Everyone wants to talk nonstop about Tyler Ulis and Jamal Murray, Kentucky’s twin killers in the backcourt, and rightfully so.
Me, I want to talk about Isaiah Briscoe.
I know, I know, Ulis and Murray combined for 51 points Saturday — Murray pumped in 26; Ulis added 25 — as the 16th-ranked Cats dug deep to overcome a determined Georgia 93-80 in a gripping semifinals of the SEC Tournament at Bridgestone Arena.
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Truth be told, Kentucky doesn’t get to Sunday without Isaiah Briscoe.
The talented but often overshadowed freshman guard scored 12 points, grabbed seven rebounds, including three from the offensive boards, dished two assists, made a steal, hit four of five free throws — not a misprint — and made all the key, necessary plays a team has to make in a knockdown, drag-out affair such as Saturday.
Plus, the New Jersey native, did much of that after receiving some rather public and shall we say demonstrative urging from his head coach.
“Very private conversation,” said John Calipari.
It was the 16:11 mark of the first half when an angry Calipari lit into Briscoe with just about everything the fist-pumping, arm-waving coach had.
The things I do on the court, a lot of them don’t show up on the stat sheet. Like I said, I’m just trying to do the things I need to do help the team win.
“As a coach he demands the best of you. And that’s all he did,” Briscoe said. “I appreciate him pushing me and to being somebody that obviously I didn’t want to be at the time in the first half. But in the first half, he got the best out of me, and I performed.”
That’s what Briscoe said up on the podium during the post-game news conference. Later, in the locker room, he expanded on that a bit.
“He just wanted to see the energy, the defense, the enthusiasm; being into the game,” Briscoe said. “He thought I wasn’t doing that in the first half. He said what he said to me. And then the second half he got the best out of me and I did what he wanted me to do.”
This is what Briscoe did and did quickly: He scored seven points, grabbed three rebounds and dished two assists. It was his rebound and basket with 8:16 left that put Kentucky ahead 68-67, its first lead since nearly the first minute of the game.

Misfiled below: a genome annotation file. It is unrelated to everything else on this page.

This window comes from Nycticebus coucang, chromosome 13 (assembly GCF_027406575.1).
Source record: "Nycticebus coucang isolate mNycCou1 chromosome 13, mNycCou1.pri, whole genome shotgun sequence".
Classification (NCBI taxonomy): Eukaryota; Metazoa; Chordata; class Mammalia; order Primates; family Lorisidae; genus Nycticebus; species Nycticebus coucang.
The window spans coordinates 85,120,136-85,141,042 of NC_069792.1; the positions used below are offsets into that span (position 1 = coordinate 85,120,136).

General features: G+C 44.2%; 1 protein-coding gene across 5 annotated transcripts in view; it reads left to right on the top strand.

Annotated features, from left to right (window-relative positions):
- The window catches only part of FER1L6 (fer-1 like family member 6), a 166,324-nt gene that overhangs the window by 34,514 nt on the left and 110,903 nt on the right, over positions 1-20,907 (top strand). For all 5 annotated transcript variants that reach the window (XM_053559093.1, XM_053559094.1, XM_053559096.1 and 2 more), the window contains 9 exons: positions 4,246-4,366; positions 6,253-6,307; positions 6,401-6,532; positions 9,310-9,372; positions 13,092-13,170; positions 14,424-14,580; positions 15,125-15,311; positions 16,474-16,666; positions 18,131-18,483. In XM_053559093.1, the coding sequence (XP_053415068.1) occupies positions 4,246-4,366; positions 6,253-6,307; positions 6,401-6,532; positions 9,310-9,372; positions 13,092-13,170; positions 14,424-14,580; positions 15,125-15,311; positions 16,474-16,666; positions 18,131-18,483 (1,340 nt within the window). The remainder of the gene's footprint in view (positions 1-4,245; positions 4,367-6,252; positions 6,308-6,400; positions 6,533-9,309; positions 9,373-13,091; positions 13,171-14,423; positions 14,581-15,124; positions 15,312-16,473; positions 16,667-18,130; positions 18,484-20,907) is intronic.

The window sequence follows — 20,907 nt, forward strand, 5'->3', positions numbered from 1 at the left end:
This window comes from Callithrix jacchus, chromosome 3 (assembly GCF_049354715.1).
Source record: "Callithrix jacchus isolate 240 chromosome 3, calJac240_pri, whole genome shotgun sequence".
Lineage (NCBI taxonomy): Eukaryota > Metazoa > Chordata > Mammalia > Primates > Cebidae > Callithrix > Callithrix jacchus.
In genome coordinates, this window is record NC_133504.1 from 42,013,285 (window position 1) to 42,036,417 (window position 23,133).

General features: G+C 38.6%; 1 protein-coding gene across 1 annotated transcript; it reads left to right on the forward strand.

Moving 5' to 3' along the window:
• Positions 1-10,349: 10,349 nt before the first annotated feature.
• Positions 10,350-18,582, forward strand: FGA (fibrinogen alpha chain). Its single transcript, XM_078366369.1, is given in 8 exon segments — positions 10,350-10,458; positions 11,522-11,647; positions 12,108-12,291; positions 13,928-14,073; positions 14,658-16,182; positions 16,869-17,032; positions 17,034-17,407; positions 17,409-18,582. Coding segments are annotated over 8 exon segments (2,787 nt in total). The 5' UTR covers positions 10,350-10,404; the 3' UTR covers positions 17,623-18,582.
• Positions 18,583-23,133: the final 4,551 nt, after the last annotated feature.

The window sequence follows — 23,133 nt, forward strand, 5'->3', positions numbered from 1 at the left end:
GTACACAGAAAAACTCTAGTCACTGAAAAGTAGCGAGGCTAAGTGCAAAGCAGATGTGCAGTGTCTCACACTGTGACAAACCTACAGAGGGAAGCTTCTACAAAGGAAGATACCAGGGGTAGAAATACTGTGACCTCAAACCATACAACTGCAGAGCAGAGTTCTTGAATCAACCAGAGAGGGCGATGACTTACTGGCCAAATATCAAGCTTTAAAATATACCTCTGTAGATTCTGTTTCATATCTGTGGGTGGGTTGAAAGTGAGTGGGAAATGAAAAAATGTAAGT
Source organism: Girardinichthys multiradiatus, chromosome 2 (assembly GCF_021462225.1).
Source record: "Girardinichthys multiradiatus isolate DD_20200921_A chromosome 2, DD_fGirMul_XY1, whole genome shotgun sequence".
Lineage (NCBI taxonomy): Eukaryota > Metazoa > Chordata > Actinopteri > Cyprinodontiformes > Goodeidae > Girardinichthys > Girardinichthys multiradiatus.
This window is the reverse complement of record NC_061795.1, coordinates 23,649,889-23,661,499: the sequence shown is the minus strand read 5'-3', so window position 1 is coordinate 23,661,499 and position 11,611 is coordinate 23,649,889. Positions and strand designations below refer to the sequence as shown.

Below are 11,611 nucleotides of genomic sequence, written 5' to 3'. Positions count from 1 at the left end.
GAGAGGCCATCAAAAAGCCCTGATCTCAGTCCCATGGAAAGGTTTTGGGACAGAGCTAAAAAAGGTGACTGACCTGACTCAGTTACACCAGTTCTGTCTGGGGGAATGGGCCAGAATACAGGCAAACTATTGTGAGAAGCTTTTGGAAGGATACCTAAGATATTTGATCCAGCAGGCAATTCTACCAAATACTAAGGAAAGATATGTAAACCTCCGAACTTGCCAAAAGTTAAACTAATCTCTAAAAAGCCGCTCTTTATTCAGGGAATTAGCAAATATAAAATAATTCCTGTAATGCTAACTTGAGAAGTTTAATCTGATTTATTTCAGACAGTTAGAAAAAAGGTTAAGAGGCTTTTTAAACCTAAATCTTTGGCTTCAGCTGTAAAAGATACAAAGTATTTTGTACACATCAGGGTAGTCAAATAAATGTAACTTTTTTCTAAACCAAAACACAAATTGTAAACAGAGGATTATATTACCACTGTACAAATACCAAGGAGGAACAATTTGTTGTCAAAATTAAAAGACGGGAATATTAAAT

“Did you appreciate (what I said)?” Calipari asked Briscoe up on the podium.
“Now that the game is over, yes,” Briscoe answered. “But at the moment, no.”
Briscoe often does the little things that go underappreciated but end up being big. Rebounding. Defending. Effort plays.
“I don’t think he gets enough credit for what he does, but that’s life, you gotta deal with it,” said his teammate Alex Poythress. “He’s never complained about it. He just keeps on playing hard.”
“The things I do on the court, a lot of them don’t show up on the stat sheet,” Briscoe said. “Like I said, I’m just trying to do the things I need to do to help the team win.”
You know who that sounds like? Michael Kidd-Gilchrist. This is not to say Briscoe is MKG, who was such a vital part of the 2012 title team. It is to say that Briscoe can make the same sort of contributions with his intensity and competitiveness.
Kentucky will need a lot of those types of plays and more to beat Texas A&M on Sunday. The Aggies are deep, strong and on a significant roll. Billy Kennedy’s team demoralized LSU 71-38 in Saturday’s first semifinal.
No doubt, UK feels it has a score to settle after the unusual circumstances — i.e. Isaac Humphries’ late technical foul — in that one-point overtime loss in College Station on Feb. 20, but it won’t be easy. Texas A&M may be the best team Kentucky’s played all season. Now, the Cats play them again.
“Whatever the team needs me to do,” said Isaiah Briscoe, “I’ll do it.”